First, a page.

My friend Victor Dougherty is an accomplished musician who recently gave a public talk entitled “Imagination.” In it, he describes his “process” of song writing, which struck some chords with me as well (sorry, but it’s in our brains now and I’m trying to let this flow, so let’s just move on). As background, it is worth noting that Victor comes from a musical family who regularly performed in public, and that he learned how to play guitar and other instruments, as well as sing confidently, from an early age.
When it came to song writing, however, something he first attempted in his teens, Victor noticed something very frustrating. Because his creation was based on all of his thoughts about what an awesome song should contain, rather than his feelings, it sounded somewhat disappointing at best, and it had been laborious to produce. Yes, he finally produced a playable song, but he never enjoyed playing it, and did not attempt to write another song for seventeen years, such unpleasant toil it had seemed.
Over the years, though, as Victor pursued a spiritual path that included daily meditation, something shifted. Stillness had opened up a channel through which inspiration could freely flow. With the mind out of the way, chords, lyrics, etc. would just begin to show up as if by magic. His “song writing” became more directed toward picking up the guitar, vocalizing in some manner that might range from yodeling to geese calls, just keeping loose, and seeing if anything happened. Some pretty amazing things did happen, but if nothing showed up on a given night, no biggie, he’d just give it a try again tomorrow.
The creative process also evolved into a barometer of spiritual wellness for Victor, and contains a lesson for all of us trying to progress in our own creative journeys (whether we do that through what is formally called art or in other innumerable ways for inspired self-expression). When the channel to spirit is blocked, the energy does not flow. What causes this stuck energy? The anger we carried around all day about that thing the person said to us or the horrible thing we heard in the media. The worry expended on an upcoming bill or task.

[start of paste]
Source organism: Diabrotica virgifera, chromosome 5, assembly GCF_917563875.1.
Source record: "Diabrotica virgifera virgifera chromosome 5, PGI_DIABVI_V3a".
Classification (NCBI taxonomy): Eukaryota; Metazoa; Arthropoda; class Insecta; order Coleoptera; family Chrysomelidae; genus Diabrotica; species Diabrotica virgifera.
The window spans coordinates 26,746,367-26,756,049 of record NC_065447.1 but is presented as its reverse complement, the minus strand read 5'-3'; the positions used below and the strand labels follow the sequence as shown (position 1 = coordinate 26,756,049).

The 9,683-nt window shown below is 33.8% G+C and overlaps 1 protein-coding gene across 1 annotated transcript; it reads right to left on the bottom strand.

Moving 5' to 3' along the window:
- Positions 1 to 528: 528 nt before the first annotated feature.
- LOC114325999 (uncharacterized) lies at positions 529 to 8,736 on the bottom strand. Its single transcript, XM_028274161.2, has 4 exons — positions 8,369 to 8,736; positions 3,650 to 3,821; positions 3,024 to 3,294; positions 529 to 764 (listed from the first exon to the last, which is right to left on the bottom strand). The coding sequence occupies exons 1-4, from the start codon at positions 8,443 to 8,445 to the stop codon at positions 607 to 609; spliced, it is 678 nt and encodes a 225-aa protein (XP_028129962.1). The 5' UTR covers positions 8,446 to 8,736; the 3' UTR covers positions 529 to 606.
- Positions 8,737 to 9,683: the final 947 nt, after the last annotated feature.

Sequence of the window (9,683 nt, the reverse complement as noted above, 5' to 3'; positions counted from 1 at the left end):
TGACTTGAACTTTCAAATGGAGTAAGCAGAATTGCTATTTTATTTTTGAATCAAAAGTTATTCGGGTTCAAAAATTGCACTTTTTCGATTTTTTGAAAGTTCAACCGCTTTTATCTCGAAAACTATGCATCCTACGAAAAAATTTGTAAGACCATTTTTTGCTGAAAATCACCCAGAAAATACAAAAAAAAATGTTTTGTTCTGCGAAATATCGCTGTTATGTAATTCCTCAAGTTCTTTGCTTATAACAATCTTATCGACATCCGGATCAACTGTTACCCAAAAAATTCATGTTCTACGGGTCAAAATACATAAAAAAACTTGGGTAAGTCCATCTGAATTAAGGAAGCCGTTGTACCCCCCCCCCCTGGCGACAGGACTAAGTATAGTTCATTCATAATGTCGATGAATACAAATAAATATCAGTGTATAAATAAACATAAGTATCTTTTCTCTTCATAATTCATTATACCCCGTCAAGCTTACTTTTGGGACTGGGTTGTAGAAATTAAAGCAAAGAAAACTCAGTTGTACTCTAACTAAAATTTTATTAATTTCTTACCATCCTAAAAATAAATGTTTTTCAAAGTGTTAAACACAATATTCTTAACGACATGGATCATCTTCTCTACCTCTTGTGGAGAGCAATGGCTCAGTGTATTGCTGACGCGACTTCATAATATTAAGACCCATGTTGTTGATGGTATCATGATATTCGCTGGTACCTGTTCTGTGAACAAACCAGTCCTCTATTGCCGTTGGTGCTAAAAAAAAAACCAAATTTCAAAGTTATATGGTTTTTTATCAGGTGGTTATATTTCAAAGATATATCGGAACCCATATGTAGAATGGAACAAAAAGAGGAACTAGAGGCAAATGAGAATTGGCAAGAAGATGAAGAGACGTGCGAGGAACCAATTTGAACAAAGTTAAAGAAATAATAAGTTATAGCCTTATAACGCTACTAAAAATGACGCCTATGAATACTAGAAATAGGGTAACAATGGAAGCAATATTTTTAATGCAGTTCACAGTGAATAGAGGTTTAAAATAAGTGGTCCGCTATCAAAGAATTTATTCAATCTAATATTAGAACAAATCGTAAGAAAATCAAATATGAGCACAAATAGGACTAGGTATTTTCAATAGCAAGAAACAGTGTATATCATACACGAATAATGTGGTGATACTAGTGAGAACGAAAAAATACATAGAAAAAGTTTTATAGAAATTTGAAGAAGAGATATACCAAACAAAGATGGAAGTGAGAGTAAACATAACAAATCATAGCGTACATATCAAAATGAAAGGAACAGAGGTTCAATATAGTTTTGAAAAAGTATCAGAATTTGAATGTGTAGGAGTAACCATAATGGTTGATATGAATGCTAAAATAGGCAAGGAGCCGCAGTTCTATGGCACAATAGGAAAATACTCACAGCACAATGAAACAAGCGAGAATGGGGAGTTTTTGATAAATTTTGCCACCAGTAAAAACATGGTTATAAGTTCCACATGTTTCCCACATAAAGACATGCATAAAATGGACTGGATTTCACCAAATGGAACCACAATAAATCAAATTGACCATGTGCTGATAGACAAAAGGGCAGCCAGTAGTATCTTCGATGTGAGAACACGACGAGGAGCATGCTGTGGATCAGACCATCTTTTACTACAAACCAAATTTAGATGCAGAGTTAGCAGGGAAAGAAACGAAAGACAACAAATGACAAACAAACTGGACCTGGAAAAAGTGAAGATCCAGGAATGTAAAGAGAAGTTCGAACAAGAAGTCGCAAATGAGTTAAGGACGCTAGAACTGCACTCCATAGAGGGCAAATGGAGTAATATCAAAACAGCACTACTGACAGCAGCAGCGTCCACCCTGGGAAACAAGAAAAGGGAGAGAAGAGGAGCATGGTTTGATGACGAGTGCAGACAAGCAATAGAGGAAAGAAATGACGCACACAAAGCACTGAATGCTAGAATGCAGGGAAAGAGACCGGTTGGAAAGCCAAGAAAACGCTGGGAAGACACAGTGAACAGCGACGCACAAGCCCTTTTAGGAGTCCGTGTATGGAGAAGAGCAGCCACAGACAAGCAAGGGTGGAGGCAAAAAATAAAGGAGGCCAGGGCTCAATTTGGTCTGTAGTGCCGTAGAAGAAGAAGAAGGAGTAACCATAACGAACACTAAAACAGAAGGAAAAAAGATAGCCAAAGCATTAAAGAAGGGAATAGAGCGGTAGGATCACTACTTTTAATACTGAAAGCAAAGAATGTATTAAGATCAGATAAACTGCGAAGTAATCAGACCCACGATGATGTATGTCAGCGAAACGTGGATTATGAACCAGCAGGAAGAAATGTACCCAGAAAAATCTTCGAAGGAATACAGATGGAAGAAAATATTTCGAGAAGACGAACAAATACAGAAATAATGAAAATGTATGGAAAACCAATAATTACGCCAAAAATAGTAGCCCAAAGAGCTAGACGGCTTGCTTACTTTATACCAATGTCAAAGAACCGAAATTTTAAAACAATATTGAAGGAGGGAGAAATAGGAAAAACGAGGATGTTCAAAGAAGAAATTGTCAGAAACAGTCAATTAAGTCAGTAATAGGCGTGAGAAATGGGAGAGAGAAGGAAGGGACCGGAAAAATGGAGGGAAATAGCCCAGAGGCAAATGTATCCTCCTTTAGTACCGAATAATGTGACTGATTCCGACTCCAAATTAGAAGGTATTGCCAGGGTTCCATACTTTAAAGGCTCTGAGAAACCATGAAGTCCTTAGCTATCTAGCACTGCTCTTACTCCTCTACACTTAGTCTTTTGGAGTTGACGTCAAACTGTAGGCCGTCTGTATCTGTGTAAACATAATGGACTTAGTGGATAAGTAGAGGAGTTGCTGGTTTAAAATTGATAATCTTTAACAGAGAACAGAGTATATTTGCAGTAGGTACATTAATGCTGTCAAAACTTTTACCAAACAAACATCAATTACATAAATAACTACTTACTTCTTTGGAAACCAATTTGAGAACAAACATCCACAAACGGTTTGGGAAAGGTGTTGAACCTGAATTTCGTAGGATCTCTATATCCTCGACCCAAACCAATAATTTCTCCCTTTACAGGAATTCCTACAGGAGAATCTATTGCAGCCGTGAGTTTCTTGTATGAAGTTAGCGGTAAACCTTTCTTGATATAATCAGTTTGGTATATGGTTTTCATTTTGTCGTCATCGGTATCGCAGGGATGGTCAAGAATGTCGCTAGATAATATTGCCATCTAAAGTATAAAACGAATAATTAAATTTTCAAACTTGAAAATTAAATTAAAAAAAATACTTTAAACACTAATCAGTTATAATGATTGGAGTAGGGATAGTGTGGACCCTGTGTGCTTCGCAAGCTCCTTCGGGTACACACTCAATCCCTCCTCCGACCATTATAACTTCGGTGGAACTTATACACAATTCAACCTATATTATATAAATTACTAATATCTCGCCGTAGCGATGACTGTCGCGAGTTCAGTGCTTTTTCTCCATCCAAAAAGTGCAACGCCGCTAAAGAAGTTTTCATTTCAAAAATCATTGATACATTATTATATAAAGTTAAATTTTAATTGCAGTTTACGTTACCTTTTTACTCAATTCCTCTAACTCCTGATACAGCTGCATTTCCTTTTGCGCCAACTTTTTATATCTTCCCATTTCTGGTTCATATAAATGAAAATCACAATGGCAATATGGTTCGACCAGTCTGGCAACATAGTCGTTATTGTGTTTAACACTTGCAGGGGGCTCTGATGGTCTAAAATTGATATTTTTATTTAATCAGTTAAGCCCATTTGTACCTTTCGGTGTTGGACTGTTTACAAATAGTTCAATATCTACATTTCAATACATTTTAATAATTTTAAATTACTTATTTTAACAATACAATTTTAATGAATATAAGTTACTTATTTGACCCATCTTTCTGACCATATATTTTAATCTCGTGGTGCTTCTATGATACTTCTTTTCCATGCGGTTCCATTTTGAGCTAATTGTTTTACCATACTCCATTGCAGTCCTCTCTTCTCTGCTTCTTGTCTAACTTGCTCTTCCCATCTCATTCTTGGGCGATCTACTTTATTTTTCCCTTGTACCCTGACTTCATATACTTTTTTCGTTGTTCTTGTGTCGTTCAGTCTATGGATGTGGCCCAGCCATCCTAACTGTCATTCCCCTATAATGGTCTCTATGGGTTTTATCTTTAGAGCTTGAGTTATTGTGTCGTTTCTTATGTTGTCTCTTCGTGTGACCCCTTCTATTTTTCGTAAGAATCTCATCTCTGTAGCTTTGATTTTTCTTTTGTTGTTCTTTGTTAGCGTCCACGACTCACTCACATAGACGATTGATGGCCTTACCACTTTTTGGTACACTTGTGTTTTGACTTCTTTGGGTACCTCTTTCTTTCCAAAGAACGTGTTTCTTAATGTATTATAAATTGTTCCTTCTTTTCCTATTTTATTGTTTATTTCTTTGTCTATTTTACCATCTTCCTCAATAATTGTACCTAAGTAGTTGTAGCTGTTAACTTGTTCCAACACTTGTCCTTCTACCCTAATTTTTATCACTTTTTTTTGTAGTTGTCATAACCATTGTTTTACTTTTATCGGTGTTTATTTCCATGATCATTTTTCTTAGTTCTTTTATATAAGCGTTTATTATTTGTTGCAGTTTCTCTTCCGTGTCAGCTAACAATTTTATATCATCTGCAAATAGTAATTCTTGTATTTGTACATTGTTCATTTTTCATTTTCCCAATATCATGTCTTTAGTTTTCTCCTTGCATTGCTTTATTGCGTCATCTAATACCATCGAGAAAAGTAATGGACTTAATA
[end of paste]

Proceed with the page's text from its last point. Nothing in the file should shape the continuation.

It doesn’t take much to trap us in our thoughts, and once we are defensively holding onto some negative energy, we sure as hell are not going to be a conduit for the new and unknown, which then becomes an unwelcome intrusion into all of the busy-ness we just created for ourselves. Right, we are going to get this figured out with our thoughts, fix it, and then the needed peace and serenity will be restored to our lives. Except it doesn’t really work that way, does it? The more we hold onto, the more control we try to exert, the more our goal eludes us.
Like Victor, I no longer try to “think of some awesome thing to write.” Instead, I work on getting myself right, and then I will be open to that which is truly alive in my life, to the source of all creativity. When a poem then arises from stillness and begins to manifest itself upon the page, I am swept up in the flow and feel of it, what it is teaching me, its supple ability to glide into existence while I give thanks for its exhilarating energy, the peaceful knowledge that it will guide itself with surety in response to the heart’s desire. And regardless of whatever anyone else thinks of it, I got to experience and record something that had meaning for me rather than just cleverly arranging words into some academic notion of what a poem should be.
When we are still, the inner critic eventually heaves an exhausted sigh, packs his bags, and leaves. We don’t argue with him because he is, as we all know, simply wanting attention and the chance to stand in the way. Yeah, he’s still lingering outside the door, looking back through the window, peering in dejectedly and pleading with tearful eyes for one more chance. That’s how he got back in the last time. Let’s just remain calm and he will truly fade away.
©John Greenleaf-Maple 6/18/17 – text and artwork